Differential regulation of action potential firing in adult murine thalamocortical neurons by Kv3.2, Kv1, and SK potassium and N-type calcium channels

J Physiol. 2007 Oct 15;584(Pt 2):565-82. doi: 10.1113/jphysiol.2007.141135. Epub 2007 Aug 30.


Sensory signals of widely differing dynamic range and intensity are transformed into a common firing rate code by thalamocortical neurons. While a great deal is known about the ionic currents, far less is known about the specific channel subtypes regulating thalamic firing rates. We hypothesized that different K(+) and Ca(2+) channel subtypes control different stimulus-response curve properties. To define the channels, we measured firing rate while pharmacologically or genetically modulating specific channel subtypes. Inhibiting Kv3.2 K(+) channels strongly suppressed maximum firing rate by impairing membrane potential repolarization, while playing no role in the firing response to threshold stimuli. By contrast, inhibiting Kv1 channels with alpha-dendrotoxin or maurotoxin strongly increased firing rates to threshold stimuli by reducing the membrane potential where action potentials fire (V(th)). Inhibiting SK Ca(2+)-activated K(+) channels with apamin robustly increased gain (slope of the stimulus-response curve) and maximum firing rate, with minimum effects on threshold responses. Inhibiting N-type Ca(2+) channels with omega-conotoxin GVIA or omega-conotoxin MVIIC partially mimicked apamin, while inhibiting L-type and P/Q-type Ca(2+) channels had small or no effects. EPSC-like current injections closely mimicked the results from tonic currents. Our results show that Kv3.2, Kv1, SK potassium and N-type calcium channels strongly regulate thalamic relay neuron sensory transmission and that each channel subtype controls a different stimulus-response curve property. Differential regulation of threshold, gain and maximum firing rate may help vary the stimulus-response properties across and within thalamic nuclei, normalize responses to diverse sensory inputs, and underlie sensory perception disorders.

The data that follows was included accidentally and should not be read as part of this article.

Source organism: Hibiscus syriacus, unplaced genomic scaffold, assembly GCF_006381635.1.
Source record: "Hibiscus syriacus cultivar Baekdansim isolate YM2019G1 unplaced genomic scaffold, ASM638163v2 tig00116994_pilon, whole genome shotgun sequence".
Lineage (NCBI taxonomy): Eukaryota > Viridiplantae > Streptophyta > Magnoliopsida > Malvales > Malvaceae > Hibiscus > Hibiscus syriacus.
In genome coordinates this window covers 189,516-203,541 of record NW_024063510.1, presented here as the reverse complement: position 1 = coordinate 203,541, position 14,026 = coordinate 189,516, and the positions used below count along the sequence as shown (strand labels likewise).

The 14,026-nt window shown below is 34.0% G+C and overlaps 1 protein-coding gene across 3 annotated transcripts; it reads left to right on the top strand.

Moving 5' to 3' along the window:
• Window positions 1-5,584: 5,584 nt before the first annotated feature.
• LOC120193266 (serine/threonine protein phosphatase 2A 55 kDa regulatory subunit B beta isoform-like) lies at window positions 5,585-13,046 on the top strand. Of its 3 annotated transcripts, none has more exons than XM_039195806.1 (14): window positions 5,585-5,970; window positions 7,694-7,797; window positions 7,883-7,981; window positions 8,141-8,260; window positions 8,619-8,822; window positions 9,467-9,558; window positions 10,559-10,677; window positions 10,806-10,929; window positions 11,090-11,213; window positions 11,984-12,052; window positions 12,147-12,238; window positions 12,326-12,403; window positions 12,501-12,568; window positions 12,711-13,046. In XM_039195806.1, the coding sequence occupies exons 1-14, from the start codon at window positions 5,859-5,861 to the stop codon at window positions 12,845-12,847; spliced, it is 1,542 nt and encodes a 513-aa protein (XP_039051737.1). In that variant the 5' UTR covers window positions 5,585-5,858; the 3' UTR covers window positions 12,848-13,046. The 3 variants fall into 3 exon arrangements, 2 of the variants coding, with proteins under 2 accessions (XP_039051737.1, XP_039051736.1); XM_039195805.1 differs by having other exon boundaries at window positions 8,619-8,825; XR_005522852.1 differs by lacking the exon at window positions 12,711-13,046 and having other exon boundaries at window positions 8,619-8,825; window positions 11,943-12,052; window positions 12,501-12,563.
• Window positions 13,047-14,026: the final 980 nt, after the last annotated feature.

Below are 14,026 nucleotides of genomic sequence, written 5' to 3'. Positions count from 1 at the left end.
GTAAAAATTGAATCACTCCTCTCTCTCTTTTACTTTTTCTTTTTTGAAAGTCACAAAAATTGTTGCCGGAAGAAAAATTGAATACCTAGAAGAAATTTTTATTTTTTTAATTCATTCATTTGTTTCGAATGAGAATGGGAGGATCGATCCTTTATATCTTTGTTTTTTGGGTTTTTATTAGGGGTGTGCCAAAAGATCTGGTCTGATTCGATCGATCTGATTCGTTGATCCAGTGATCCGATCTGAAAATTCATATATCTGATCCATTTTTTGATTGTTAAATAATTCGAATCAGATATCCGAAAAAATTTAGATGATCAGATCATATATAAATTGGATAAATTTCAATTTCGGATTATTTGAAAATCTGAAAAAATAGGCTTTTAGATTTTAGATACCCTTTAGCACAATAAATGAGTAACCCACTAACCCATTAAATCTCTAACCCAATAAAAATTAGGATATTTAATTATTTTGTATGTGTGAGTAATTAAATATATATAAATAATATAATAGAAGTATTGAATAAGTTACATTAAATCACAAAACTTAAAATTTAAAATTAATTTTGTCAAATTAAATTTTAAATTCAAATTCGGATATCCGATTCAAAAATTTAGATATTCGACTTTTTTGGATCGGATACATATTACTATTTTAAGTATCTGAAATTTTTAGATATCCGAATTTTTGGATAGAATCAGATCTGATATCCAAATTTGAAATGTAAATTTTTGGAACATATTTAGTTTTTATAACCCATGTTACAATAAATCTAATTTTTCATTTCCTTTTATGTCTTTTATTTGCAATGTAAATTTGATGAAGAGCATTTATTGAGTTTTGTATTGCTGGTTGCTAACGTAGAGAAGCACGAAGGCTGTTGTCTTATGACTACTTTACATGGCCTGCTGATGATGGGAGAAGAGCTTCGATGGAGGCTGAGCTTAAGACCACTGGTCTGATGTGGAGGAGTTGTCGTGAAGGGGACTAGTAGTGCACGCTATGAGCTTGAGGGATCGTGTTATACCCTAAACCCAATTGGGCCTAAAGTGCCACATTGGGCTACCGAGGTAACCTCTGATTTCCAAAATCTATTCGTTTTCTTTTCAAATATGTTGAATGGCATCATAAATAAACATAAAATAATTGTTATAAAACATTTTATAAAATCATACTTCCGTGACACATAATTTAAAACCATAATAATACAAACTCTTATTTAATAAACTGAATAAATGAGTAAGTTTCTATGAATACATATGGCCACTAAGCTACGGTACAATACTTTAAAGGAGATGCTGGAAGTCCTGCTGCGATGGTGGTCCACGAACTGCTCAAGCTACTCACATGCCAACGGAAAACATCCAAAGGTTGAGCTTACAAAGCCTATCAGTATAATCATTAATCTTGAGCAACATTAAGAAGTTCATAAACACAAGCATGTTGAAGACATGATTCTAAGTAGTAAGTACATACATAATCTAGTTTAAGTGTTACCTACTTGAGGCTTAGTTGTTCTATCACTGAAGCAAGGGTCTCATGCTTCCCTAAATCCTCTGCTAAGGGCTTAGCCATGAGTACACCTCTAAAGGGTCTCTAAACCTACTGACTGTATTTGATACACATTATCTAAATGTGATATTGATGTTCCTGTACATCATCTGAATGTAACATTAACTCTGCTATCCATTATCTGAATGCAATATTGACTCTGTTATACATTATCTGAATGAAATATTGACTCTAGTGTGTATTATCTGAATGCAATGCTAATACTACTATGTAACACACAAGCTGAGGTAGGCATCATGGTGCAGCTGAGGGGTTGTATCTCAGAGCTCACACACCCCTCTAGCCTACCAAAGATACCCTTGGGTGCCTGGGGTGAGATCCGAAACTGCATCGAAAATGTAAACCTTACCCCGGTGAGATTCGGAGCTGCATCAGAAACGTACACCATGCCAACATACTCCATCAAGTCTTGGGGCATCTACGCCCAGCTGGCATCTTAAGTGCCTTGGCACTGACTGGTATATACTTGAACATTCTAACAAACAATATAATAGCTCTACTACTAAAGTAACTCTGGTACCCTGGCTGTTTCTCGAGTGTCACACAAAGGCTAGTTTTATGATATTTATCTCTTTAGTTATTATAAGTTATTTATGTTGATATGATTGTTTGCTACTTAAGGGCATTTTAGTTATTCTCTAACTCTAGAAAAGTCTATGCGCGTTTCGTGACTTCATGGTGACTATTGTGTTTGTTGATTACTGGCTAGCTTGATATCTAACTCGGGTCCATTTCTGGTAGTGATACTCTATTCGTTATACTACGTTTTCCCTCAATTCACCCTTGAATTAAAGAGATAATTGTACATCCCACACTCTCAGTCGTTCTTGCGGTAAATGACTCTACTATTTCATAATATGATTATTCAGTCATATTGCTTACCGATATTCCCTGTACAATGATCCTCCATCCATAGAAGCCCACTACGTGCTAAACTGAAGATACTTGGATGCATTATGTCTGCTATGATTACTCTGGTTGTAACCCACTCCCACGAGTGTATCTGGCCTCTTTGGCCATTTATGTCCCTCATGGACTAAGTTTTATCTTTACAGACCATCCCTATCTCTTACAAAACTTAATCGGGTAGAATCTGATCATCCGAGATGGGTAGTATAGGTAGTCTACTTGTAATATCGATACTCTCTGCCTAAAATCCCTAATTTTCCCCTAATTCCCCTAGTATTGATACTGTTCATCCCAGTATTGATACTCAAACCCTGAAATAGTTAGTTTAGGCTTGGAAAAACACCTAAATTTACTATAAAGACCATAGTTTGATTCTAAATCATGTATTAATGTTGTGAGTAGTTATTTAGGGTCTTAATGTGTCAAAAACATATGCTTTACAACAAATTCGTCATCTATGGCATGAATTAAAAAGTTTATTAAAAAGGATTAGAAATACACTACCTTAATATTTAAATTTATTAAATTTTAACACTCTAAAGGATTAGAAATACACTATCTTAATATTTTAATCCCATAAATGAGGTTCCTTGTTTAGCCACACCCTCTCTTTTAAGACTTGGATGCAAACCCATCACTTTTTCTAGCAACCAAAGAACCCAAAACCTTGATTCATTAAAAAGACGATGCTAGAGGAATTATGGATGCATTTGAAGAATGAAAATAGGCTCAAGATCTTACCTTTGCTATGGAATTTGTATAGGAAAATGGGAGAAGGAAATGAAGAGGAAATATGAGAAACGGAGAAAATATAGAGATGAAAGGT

Publication types

  • Research Support, N.I.H., Extramural
  • Research Support, Non-U.S. Gov't

MeSH terms

  • Action Potentials
  • Age Factors
  • Aging / metabolism
  • Animals
  • Calcium Channel Blockers / pharmacology
  • Calcium Channels, L-Type / metabolism
  • Calcium Channels, N-Type / metabolism*
  • Calcium Channels, T-Type / genetics
  • Calcium Channels, T-Type / metabolism
  • Electric Stimulation
  • Excitatory Postsynaptic Potentials
  • KATP Channels / metabolism
  • KCNQ Potassium Channels / metabolism
  • Kinetics
  • Large-Conductance Calcium-Activated Potassium Channels / metabolism
  • Membrane Potentials
  • Mice
  • Mice, Inbred C57BL
  • Mice, Knockout
  • Neurons / drug effects
  • Neurons / metabolism*
  • Potassium Channel Blockers / pharmacology
  • Sensation / physiology*
  • Sensory Thresholds
  • Shaker Superfamily of Potassium Channels / antagonists & inhibitors
  • Shaker Superfamily of Potassium Channels / metabolism*
  • Shaw Potassium Channels / antagonists & inhibitors
  • Shaw Potassium Channels / deficiency
  • Shaw Potassium Channels / genetics
  • Shaw Potassium Channels / metabolism*
  • Small-Conductance Calcium-Activated Potassium Channels / antagonists & inhibitors
  • Small-Conductance Calcium-Activated Potassium Channels / metabolism*
  • Thalamus / cytology
  • Thalamus / drug effects
  • Thalamus / metabolism*


  • Cacna1g protein, mouse
  • Calcium Channel Blockers
  • Calcium Channels, L-Type
  • Calcium Channels, N-Type
  • Calcium Channels, T-Type
  • KATP Channels
  • KCNQ Potassium Channels
  • Large-Conductance Calcium-Activated Potassium Channels
  • Potassium Channel Blockers
  • Shaker Superfamily of Potassium Channels
  • Shaw Potassium Channels
  • Small-Conductance Calcium-Activated Potassium Channels
  • voltage-dependent calcium channel (P-Q type)